Unretouchable tells the fictional story of Olive, a recent high school graduate who is gifted with the opportunity to intern for a faction magazine. Her internship as a digital imaging specialist involves helping on photoshoots and learning the industry secrets of how models look so glamorous. And it requires her to analyze her relationship and society's relationship with body image. Unretouchable will serve as a meaningful tool for encouraging discussions about the impact of all forms of art (including magazines), technology, and self-image.
Featuring a teen just graduating from high school, I think that this is a read that would be a good addition to my high school library. It touches upon the concept of body image and body positivity with the particular lens of social media, digital retouching vs. reality, eating disorders, and more. I think it would be a good springboard for conversations about social media, how it functions, and its effects on our self-image and beliefs about others. It provides one model for finding balance with technology without fully abandoning it and yet finding a way to make it work for, rather than against, oneself.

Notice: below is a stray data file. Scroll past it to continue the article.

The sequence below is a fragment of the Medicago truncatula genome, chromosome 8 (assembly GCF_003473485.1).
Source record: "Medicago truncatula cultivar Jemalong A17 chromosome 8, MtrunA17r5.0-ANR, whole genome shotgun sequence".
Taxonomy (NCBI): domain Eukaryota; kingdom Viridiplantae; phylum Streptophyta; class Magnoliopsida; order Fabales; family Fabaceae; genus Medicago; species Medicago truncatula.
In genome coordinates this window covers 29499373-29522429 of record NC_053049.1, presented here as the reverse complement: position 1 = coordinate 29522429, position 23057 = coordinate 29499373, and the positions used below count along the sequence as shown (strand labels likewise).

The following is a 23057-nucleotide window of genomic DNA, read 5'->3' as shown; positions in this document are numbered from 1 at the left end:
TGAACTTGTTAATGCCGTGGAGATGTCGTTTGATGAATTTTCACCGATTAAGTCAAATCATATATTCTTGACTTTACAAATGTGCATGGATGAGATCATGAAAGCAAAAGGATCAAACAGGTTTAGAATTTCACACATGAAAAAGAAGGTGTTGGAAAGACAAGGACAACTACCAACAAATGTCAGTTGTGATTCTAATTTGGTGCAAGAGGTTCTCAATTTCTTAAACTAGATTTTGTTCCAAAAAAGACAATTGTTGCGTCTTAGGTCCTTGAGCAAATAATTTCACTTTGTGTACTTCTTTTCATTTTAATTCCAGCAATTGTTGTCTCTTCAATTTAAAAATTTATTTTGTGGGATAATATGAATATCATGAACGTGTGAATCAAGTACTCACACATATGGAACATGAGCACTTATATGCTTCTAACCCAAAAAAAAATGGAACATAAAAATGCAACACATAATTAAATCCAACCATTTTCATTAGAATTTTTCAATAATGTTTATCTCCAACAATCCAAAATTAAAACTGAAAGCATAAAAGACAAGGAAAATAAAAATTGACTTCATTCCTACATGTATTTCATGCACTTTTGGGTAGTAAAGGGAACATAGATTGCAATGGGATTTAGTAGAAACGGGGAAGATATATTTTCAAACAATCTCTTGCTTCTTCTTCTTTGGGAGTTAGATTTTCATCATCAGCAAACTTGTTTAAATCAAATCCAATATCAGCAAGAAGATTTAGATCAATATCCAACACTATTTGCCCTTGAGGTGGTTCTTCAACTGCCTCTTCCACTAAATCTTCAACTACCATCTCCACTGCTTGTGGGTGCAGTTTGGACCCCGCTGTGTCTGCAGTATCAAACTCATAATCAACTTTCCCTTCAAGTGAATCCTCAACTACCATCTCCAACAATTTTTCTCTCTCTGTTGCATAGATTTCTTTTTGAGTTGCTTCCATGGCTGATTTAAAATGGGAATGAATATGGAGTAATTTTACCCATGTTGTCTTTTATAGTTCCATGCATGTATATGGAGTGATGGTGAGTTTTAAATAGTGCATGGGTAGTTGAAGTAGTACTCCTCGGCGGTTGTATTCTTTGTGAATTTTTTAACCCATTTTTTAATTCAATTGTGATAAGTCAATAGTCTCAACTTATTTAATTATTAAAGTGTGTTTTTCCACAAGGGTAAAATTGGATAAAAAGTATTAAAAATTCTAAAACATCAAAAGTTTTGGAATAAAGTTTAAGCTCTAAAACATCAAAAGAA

Miigweetch to NetGalley and Lerner Publishing Group/Graphic Universe for the DRC.
The art style is very bold, distinct, and reminds me of Marjane Satrapi's “Persepolis.” I absolutely loved looking at the pages, even if sometimes the formatting was a bit strange (this may have been due to the fact that I was reading in the NetGalley app.)
I appreciated the nuanced approach to the themes addressed in this story, especially in regards to the curated images we see on social media, and the importance of not comparing our real life to someone else’s highlight reel. I recommend this book to teenagers and young adults who are struggling with social media use, the fakeness of filters and the internet, body image, and finding their own way among the crowd.